The Unlikely Disciple, by Kevin Roose
As a Brown University student, Roose took an unusual “study abroad” option: Jerry Falwell’s Christian college, Liberty University. Roose’s Liberty immersion yields a thoughtful, respectful look both into evangelical Christian culture, and liberal perceptions of it.
Roose is a likeable narrator, laid-back and funny. He undergoes a missionary trip to Florida, constant prayer, and evangelically-appropriate dating. He studies theology and creationism, and attends church amongst thousands of exuberant worshipers. There are pleasant surprises – most of his peers are not bigots – and less pleasant ones (the anti-intellectualism of professors with advanced secular degrees).
I saw the appeal of a culture in which everyone openly acknowledges struggling with sin and supports others in choosing righteousness. My definition of righteousness differs from your average Liberty student’s, but accepting struggle as a natural process that makes you stronger would be good for me.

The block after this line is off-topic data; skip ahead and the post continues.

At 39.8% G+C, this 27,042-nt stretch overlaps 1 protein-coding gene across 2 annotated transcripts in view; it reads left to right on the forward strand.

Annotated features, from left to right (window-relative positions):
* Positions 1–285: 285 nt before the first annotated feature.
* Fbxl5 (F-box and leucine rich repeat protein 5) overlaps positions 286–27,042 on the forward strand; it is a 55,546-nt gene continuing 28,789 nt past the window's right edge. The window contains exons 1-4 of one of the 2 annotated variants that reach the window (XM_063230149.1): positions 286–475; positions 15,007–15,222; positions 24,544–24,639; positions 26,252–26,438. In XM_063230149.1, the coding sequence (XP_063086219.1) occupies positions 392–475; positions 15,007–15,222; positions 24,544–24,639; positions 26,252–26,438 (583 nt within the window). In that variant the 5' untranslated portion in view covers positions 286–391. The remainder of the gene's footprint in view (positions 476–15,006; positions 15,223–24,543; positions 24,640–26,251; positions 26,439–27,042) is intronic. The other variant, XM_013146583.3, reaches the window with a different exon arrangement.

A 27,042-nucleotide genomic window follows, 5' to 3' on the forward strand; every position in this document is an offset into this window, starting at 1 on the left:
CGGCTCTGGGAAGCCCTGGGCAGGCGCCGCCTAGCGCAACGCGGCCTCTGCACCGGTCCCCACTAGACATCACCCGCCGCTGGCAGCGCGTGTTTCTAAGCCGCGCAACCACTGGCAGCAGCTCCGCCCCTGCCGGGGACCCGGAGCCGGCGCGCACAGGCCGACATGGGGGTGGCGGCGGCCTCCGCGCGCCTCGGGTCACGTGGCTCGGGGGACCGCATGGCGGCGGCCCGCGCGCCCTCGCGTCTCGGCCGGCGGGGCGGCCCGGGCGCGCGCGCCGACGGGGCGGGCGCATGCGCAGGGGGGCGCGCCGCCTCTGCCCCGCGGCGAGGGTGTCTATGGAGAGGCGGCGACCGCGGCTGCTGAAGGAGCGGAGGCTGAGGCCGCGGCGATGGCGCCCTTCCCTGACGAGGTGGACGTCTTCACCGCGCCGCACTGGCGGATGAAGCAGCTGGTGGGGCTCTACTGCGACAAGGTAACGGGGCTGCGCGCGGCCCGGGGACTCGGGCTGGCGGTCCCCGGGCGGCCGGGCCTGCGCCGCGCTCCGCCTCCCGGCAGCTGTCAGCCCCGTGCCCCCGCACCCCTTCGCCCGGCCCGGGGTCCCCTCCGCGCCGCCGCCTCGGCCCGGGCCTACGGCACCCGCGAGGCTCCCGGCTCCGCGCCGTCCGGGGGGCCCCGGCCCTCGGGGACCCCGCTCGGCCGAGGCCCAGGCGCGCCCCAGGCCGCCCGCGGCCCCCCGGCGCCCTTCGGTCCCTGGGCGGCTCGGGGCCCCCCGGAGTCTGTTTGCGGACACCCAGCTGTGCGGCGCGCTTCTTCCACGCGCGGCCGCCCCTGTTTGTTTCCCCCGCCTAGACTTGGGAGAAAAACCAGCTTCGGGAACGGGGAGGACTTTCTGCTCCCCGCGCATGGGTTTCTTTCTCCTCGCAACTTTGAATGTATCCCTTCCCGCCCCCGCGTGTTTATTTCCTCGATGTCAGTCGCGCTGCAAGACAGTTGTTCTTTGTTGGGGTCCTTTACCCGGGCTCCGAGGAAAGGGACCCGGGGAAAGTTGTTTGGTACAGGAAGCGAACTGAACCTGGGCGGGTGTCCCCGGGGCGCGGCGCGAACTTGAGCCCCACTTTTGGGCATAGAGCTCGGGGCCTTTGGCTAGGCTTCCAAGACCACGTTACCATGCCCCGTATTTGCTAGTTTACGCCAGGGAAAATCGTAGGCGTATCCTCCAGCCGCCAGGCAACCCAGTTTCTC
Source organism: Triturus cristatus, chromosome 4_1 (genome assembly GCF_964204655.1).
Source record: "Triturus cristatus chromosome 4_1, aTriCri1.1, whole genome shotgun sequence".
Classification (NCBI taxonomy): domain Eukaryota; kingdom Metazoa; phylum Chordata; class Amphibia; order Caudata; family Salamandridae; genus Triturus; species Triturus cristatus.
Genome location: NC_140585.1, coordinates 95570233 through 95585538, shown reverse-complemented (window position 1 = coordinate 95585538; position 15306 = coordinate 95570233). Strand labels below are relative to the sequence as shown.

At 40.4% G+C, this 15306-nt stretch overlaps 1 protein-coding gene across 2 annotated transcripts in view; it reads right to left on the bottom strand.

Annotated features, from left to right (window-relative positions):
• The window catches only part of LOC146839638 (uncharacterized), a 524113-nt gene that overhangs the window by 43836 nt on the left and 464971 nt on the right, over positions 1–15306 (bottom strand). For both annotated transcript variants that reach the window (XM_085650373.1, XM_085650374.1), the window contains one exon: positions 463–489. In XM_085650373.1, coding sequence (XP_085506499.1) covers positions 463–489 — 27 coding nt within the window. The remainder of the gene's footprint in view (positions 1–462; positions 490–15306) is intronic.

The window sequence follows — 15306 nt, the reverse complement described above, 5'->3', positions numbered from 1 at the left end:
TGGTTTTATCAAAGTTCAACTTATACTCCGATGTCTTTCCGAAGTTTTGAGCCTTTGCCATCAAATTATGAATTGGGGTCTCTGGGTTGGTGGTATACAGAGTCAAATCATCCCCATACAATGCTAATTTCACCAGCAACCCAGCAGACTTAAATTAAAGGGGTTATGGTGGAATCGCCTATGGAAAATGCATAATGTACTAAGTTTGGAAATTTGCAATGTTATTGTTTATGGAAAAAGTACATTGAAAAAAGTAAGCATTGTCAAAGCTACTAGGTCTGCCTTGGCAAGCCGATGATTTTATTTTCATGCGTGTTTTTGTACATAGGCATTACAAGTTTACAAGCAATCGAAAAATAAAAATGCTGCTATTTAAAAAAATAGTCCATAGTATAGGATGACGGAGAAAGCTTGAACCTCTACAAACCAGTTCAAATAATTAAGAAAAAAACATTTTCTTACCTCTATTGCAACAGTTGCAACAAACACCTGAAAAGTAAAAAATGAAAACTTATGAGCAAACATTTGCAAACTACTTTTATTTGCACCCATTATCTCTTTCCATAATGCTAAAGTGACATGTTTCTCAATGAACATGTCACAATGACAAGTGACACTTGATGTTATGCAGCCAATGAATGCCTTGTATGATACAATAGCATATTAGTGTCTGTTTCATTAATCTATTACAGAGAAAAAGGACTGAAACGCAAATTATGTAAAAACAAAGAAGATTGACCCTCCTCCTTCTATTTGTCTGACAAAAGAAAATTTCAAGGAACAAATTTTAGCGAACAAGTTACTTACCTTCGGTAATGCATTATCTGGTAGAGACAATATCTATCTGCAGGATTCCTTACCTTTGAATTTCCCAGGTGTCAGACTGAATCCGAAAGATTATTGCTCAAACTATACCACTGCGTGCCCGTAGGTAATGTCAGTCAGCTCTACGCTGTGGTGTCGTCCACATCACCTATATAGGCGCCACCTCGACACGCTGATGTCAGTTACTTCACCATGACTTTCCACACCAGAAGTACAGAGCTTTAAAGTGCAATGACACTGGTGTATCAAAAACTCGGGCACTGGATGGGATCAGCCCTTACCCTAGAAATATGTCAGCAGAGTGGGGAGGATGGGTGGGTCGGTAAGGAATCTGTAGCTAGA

I also appreciated Roose’s discussion of prayer, which imbues all aspects of Liberty life. Roose describes prayer as meditative; it’s more about what you put into it than what God does about it. We could all stand to carve out time to focus on our blessings and on helping others.
I highly recommend this book. It’s a quick read, and I’d be surprised if it didn’t give you something to think about.
The 213 in 2013 series chronicles every book I read in 2013. Each review contains exactly 213 words, because 2013 words is too long and 2013 characters is too dang short to satisfy this rambler.